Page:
The Adventures of Tintin is the perfect Spielberg primer for families. It has all the wonder, mystery and fun one expects from The Beard, but is safe for families who may be worried about showing them odd looking E.T.s, violent fisticuffs in the 1930s, or menacing sharks.
It’s Spielberg’s first animated film, though he has served as exec on a number of them, and the first film he’s done in CG.
He brings along Peter Jackson, Edgar Wright, Steven Moffat, Jamie Bell, Daniel Craig, Andy Serkis, Simon Pegg, Nick Frost and of course John Williams.
Based on the French comic series by, Hergé, who gets a nice nod in the opening titles as Tintin’s other adventures are hinted at, as well as the first sequence which features a familiar artist.
The tale follows the boy reporter and his trusty dog Snowy as they seek the mystery of the Unicorn, a three master lost at sea centuries ago.
He’s joined on his quest by the captain’s lone descendant, the drunken Archibald Haddock, played by CG’s Lon Chaney – Andy Serkis as well as two police officers from Interpol, Thompson and Thomson (Pegg & Frost). They are menaced by Daniel Craig in a wonderful turn as a villain.
The story moves quickly, the locations are exotic, and the action sequences are big, bold and fun, everything you would expect. One sequence stands out in that it is composed of one single long shot, once it gets rolling. It’s a giant chase sequence that allows Spielberg to stay with the action without cutting away, awesome.
The other sequence that was a highlight was the flashback battle aboard the Unicorn, as they light and extinguish a line of gun powder set to blow the ship.
Snowy, as expected, is adorable, and as devoted and smart a dog as you want as a sidekick.
It’s a perfect outing for the family, and I loved Williams’ jazzy title music before launching us into all his symphonic glory with a sweeping adventurous score.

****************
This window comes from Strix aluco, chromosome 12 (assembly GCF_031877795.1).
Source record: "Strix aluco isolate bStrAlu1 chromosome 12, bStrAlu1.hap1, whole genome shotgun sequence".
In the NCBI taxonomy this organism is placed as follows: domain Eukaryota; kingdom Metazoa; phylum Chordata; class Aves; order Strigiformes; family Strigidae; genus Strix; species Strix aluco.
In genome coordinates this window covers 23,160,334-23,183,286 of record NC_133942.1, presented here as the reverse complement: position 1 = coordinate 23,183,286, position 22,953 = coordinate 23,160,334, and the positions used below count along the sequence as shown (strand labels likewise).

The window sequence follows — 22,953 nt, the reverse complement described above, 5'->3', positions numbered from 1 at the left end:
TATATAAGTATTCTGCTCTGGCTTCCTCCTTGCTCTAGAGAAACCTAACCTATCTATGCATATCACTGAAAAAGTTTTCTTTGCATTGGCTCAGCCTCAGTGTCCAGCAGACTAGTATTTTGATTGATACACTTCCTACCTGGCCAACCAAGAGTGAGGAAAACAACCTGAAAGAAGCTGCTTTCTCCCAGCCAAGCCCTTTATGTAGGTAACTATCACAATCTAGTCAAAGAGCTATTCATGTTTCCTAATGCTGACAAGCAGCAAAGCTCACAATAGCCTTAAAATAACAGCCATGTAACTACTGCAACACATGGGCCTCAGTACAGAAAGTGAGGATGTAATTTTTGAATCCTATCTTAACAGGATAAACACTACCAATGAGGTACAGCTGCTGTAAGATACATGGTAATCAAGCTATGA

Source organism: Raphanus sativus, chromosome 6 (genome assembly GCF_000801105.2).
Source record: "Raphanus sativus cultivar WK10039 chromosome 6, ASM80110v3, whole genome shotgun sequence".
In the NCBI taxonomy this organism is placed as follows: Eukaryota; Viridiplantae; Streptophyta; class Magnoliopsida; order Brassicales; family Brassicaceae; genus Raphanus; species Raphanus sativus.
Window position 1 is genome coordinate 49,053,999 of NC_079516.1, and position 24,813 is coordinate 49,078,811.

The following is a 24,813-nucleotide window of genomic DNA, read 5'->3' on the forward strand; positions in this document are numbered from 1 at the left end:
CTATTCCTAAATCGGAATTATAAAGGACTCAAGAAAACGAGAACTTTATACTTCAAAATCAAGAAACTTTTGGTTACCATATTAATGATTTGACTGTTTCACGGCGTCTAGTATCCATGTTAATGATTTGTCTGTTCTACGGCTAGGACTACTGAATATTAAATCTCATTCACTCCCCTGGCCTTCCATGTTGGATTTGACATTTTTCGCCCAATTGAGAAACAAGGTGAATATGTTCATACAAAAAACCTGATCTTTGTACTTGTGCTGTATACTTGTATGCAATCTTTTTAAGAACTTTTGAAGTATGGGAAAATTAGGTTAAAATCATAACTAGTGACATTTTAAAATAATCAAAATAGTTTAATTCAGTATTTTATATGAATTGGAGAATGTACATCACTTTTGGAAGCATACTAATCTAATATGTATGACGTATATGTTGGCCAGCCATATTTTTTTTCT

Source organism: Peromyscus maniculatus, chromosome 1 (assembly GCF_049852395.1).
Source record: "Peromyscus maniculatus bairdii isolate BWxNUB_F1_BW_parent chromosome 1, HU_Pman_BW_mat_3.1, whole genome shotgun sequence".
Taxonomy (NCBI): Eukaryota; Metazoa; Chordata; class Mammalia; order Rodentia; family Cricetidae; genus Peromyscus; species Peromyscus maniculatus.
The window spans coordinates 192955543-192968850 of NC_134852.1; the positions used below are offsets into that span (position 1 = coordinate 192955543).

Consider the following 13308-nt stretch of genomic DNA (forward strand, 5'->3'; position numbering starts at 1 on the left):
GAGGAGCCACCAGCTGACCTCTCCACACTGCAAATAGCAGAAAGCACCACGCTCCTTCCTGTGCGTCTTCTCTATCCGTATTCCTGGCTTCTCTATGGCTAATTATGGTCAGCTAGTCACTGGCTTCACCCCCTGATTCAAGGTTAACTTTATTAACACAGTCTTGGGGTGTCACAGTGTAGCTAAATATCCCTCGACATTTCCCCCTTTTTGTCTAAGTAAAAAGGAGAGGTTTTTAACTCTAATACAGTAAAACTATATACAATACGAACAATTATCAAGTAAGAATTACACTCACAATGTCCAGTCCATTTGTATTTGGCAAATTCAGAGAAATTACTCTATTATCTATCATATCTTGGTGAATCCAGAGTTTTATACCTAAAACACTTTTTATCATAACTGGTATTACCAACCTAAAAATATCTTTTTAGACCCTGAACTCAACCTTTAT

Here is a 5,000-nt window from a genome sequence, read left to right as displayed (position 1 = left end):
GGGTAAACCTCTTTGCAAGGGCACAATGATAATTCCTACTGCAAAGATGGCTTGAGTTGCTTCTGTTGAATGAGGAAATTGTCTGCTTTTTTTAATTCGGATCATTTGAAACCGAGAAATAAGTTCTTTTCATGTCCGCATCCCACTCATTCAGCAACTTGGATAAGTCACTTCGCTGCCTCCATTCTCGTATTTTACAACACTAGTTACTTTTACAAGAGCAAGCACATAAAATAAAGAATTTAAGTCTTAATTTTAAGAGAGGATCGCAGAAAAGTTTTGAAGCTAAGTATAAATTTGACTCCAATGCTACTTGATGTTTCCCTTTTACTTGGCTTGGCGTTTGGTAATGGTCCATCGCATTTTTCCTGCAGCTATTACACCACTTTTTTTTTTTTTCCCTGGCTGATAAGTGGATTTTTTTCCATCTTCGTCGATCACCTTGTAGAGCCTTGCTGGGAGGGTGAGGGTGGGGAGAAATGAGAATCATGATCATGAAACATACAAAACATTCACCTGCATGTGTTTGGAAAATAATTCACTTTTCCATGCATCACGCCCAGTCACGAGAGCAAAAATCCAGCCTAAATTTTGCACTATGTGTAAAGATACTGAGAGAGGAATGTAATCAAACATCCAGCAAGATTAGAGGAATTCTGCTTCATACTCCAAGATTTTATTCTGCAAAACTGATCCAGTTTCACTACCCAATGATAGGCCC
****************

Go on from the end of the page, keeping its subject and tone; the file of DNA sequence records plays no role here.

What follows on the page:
Then I settled in for War Horse… Based on the novel by Michael Morpurgo, this is Spielberg magic, having read the novel I knew exactly what I was getting when I went into this film and it did not disappoint.
Set at the beginning of the first world war, the story follows a spirited horse named Joey by the lad, Albert, who raised him. Sold into service to the British Army, Joey serves as the mount of one Captain Nichols.
But war is cruel, and Joey soon ends up behind enemy lines where he is used to haul the wounded by the German army, before escaping to the French countryside and taken in by Emilie and her grandfather.
In this way we see all aspects of the war, the bad and the good which is rare and heart touching when it comes.
The sequence I most looked forward to was the one set in No Man’s Land, beginning with Joey’s desperate run from a tank to running the lines until he becomes trapped, tangled and finally held by barbed wire placements and finally when men from both sides arrive to cut the wounded horse free.
Both films are faithful to the spirit of the source material, if differing on certain bits, but as both media differ from one another, it’s not a surprise. As I said though the spirit of the source material is very prevalent in both.
If Tintin is youthful, exuberant Spielberg, fun, adventurous and happy endings, then War Horse is a grown up Spielberg, knowing that life is full of grey and that there are good people on both sides of the battle.
I, myself am just delighted that Spielberg has two movies in the theater at once!